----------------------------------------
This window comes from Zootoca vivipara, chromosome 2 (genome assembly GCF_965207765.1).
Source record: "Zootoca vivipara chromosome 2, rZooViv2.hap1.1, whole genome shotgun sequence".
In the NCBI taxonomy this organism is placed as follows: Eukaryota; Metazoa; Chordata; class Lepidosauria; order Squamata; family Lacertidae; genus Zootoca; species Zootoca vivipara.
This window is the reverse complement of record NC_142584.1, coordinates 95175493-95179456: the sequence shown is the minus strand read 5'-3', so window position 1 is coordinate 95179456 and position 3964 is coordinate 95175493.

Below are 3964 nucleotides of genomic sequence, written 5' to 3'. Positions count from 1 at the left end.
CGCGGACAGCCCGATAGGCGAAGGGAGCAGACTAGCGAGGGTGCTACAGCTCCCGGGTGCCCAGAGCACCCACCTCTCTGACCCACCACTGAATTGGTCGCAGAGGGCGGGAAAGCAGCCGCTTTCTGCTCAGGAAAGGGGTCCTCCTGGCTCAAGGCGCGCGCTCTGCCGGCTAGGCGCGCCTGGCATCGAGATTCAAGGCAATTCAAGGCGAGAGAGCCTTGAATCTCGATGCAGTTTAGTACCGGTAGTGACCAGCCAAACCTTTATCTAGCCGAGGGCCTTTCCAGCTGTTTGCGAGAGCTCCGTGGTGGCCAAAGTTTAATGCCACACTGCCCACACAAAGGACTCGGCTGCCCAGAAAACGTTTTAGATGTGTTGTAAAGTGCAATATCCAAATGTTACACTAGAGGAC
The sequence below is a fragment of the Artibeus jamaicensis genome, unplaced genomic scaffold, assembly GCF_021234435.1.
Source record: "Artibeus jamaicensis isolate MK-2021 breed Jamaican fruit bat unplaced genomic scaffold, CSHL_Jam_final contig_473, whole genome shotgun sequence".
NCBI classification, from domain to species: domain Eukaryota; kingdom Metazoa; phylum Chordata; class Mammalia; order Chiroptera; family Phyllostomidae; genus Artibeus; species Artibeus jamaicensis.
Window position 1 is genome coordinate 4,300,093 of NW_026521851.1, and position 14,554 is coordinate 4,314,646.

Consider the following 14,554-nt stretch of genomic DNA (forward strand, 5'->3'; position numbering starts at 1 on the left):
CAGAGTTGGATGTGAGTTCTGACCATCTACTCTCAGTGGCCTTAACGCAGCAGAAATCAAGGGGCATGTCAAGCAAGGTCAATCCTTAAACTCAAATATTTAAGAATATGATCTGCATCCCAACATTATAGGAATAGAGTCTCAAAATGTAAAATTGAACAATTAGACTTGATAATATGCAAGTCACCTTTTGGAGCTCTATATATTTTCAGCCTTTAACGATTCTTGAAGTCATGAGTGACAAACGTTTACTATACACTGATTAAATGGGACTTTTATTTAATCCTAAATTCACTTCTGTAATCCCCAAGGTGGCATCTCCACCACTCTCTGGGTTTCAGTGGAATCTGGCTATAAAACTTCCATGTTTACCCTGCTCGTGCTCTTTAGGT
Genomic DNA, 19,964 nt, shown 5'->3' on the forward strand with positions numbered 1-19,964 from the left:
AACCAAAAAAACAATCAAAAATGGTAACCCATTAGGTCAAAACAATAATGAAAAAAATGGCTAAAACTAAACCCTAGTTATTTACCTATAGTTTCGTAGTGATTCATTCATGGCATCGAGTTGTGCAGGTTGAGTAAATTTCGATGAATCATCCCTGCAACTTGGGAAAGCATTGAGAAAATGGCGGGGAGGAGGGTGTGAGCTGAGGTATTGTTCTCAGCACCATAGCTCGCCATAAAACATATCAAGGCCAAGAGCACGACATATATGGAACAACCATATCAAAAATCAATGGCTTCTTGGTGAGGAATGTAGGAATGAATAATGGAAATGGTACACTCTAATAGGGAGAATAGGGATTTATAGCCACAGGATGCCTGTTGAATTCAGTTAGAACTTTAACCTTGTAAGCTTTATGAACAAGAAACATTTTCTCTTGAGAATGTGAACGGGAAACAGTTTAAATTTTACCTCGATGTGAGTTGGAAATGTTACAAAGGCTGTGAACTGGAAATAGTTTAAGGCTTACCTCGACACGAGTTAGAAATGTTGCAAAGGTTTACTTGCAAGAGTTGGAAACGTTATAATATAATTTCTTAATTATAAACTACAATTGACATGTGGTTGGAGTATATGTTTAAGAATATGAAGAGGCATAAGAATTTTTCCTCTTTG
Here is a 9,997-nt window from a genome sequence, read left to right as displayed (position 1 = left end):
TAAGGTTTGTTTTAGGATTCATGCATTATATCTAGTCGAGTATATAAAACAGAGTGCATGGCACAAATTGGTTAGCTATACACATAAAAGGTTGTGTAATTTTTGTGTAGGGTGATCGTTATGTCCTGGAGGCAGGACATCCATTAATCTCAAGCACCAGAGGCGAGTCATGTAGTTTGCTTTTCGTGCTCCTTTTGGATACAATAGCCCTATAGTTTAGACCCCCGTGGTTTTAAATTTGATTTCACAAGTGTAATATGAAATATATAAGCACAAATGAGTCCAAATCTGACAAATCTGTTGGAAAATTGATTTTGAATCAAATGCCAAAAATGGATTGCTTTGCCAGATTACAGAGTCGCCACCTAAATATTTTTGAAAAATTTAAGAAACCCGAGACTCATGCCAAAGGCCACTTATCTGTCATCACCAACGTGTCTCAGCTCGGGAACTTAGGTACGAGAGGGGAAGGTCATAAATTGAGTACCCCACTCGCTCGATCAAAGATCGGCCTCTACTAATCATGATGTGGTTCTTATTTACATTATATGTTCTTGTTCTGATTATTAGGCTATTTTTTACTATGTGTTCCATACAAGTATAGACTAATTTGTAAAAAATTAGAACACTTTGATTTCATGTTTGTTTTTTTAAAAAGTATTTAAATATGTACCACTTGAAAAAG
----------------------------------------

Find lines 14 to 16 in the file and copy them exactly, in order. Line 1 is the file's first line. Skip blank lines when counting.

AACCAAAAAAACAATCAAAAATGGTAACCCATTAGGTCAAAACAATAATGAAAAAAATGGCTAAAACTAAACCCTAGTTATTTACCTATAGTTTCGTAGTGATTCATTCATGGCATCGAGTTGTGCAGGTTGAGTAAATTTCGATGAATCATCCCTGCAACTTGGGAAAGCATTGAGAAAATGGCGGGGAGGAGGGTGTGAGCTGAGGTATTGTTCTCAGCACCATAGCTCGCCATAAAACATATCAAGGCCAAGAGCACGACATATATGGAACAACCATATCAAAAATCAATGGCTTCTTGGTGAGGAATGTAGGAATGAATAATGGAAATGGTACACTCTAATAGGGAGAATAGGGATTTATAGCCACAGGATGCCTGTTGAATTCAGTTAGAACTTTAACCTTGTAAGCTTTATGAACAAGAAACATTTTCTCTTGAGAATGTGAACGGGAAACAGTTTAAATTTTACCTCGATGTGAGTTGGAAATGTTACAAAGGCTGTGAACTGGAAATAGTTTAAGGCTTACCTCGACACGAGTTAGAAATGTTGCAAAGGTTTACTTGCAAGAGTTGGAAACGTTATAATATAATTTCTTAATTATAAACTACAATTGACATGTGGTTGGAGTATATGTTTAAGAATATGAAGAGGCATAAGAATTTTTCCTCTTTG
Here is a 9,997-nt window from a genome sequence, read left to right as displayed (position 1 = left end):
TAAGGTTTGTTTTAGGATTCATGCATTATATCTAGTCGAGTATATAAAACAGAGTGCATGGCACAAATTGGTTAGCTATACACATAAAAGGTTGTGTAATTTTTGTGTAGGGTGATCGTTATGTCCTGGAGGCAGGACATCCATTAATCTCAAGCACCAGAGGCGAGTCATGTAGTTTGCTTTTCGTGCTCCTTTTGGATACAATAGCCCTATAGTTTAGACCCCCGTGGTTTTAAATTTGATTTCACAAGTGTAATATGAAATATATAAGCACAAATGAGTCCAAATCTGACAAATCTGTTGGAAAATTGATTTTGAATCAAATGCCAAAAATGGATTGCTTTGCCAGATTACAGAGTCGCCACCTAAATATTTTTGAAAAATTTAAGAAACCCGAGACTCATGCCAAAGGCCACTTATCTGTCATCACCAACGTGTCTCAGCTCGGGAACTTAGGTACGAGAGGGGAAGGTCATAAATTGAGTACCCCACTCGCTCGATCAAAGATCGGCCTCTACTAATCATGATGTGGTTCTTATTTACATTATATGTTCTTGTTCTGATTATTAGGCTATTTTTTACTATGTGTTCCATACAAGTATAGACTAATTTGTAAAAAATTAGAACACTTTGATTTCATGTTTGTTTTTTTAAAAAGTATTTAAATATGTACCACTTGAAAAAG